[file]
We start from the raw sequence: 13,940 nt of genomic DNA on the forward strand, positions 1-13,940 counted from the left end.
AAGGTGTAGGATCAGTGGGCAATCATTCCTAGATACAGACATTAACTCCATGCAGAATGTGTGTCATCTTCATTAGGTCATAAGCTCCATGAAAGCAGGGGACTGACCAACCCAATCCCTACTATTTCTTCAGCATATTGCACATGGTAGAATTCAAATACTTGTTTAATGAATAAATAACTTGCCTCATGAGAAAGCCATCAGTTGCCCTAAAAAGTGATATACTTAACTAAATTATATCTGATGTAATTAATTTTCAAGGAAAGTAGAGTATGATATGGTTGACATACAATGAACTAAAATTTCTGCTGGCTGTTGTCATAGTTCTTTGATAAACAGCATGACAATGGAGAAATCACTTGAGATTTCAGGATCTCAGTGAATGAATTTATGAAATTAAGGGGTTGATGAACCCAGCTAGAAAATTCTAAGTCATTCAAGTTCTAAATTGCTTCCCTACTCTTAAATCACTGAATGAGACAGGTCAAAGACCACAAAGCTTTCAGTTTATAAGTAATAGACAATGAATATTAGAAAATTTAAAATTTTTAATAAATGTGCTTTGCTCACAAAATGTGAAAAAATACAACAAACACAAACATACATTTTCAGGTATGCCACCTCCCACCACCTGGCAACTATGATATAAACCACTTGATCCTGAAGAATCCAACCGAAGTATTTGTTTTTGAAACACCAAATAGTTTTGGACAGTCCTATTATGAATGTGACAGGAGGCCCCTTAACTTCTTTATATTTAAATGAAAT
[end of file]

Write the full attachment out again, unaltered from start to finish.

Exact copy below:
We start from the raw sequence: 13,940 nt of genomic DNA on the forward strand, positions 1-13,940 counted from the left end.
AAGGTGTAGGATCAGTGGGCAATCATTCCTAGATACAGACATTAACTCCATGCAGAATGTGTGTCATCTTCATTAGGTCATAAGCTCCATGAAAGCAGGGGACTGACCAACCCAATCCCTACTATTTCTTCAGCATATTGCACATGGTAGAATTCAAATACTTGTTTAATGAATAAATAACTTGCCTCATGAGAAAGCCATCAGTTGCCCTAAAAAGTGATATACTTAACTAAATTATATCTGATGTAATTAATTTTCAAGGAAAGTAGAGTATGATATGGTTGACATACAATGAACTAAAATTTCTGCTGGCTGTTGTCATAGTTCTTTGATAAACAGCATGACAATGGAGAAATCACTTGAGATTTCAGGATCTCAGTGAATGAATTTATGAAATTAAGGGGTTGATGAACCCAGCTAGAAAATTCTAAGTCATTCAAGTTCTAAATTGCTTCCCTACTCTTAAATCACTGAATGAGACAGGTCAAAGACCACAAAGCTTTCAGTTTATAAGTAATAGACAATGAATATTAGAAAATTTAAAATTTTTAATAAATGTGCTTTGCTCACAAAATGTGAAAAAATACAACAAACACAAACATACATTTTCAGGTATGCCACCTCCCACCACCTGGCAACTATGATATAAACCACTTGATCCTGAAGAATCCAACCGAAGTATTTGTTTTTGAAACACCAAATAGTTTTGGACAGTCCTATTATGAATGTGACAGGAGGCCCCTTAACTTCTTTATATTTAAATGAAAT